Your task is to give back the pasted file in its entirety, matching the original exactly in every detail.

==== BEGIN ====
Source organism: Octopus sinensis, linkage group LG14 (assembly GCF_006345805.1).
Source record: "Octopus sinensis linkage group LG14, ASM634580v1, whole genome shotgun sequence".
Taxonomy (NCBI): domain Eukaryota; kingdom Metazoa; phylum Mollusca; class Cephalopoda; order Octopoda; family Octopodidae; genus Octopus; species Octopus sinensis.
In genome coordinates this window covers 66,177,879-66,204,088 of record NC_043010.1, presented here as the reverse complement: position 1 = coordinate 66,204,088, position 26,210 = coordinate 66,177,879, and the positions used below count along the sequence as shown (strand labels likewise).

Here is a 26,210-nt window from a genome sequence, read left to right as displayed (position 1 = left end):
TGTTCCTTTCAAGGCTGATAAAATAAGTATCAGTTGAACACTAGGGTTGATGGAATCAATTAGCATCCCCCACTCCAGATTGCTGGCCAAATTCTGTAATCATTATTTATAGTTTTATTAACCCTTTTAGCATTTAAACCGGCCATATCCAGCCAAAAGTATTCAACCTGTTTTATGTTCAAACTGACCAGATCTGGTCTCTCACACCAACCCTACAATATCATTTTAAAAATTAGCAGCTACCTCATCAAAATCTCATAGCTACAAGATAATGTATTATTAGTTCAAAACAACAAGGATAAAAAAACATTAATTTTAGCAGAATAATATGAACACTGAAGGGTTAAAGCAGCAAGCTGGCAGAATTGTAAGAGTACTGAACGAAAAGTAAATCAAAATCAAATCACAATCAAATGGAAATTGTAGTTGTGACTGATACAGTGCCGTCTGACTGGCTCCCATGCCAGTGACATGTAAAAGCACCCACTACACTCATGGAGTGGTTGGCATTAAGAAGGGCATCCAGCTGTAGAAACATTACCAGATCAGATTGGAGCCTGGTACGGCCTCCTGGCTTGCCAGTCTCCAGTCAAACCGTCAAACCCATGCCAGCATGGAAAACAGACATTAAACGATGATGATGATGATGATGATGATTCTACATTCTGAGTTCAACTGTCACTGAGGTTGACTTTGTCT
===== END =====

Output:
Source organism: Octopus sinensis, linkage group LG14 (assembly GCF_006345805.1).
Source record: "Octopus sinensis linkage group LG14, ASM634580v1, whole genome shotgun sequence".
Taxonomy (NCBI): domain Eukaryota; kingdom Metazoa; phylum Mollusca; class Cephalopoda; order Octopoda; family Octopodidae; genus Octopus; species Octopus sinensis.
In genome coordinates this window covers 66,177,879-66,204,088 of record NC_043010.1, presented here as the reverse complement: position 1 = coordinate 66,204,088, position 26,210 = coordinate 66,177,879, and the positions used below count along the sequence as shown (strand labels likewise).

Here is a 26,210-nt window from a genome sequence, read left to right as displayed (position 1 = left end):
TGTTCCTTTCAAGGCTGATAAAATAAGTATCAGTTGAACACTAGGGTTGATGGAATCAATTAGCATCCCCCACTCCAGATTGCTGGCCAAATTCTGTAATCATTATTTATAGTTTTATTAACCCTTTTAGCATTTAAACCGGCCATATCCAGCCAAAAGTATTCAACCTGTTTTATGTTCAAACTGACCAGATCTGGTCTCTCACACCAACCCTACAATATCATTTTAAAAATTAGCAGCTACCTCATCAAAATCTCATAGCTACAAGATAATGTATTATTAGTTCAAAACAACAAGGATAAAAAAACATTAATTTTAGCAGAATAATATGAACACTGAAGGGTTAAAGCAGCAAGCTGGCAGAATTGTAAGAGTACTGAACGAAAAGTAAATCAAAATCAAATCACAATCAAATGGAAATTGTAGTTGTGACTGATACAGTGCCGTCTGACTGGCTCCCATGCCAGTGACATGTAAAAGCACCCACTACACTCATGGAGTGGTTGGCATTAAGAAGGGCATCCAGCTGTAGAAACATTACCAGATCAGATTGGAGCCTGGTACGGCCTCCTGGCTTGCCAGTCTCCAGTCAAACCGTCAAACCCATGCCAGCATGGAAAACAGACATTAAACGATGATGATGATGATGATGATGATTCTACATTCTGAGTTCAACTGTCACTGAGGTTGACTTTGTCT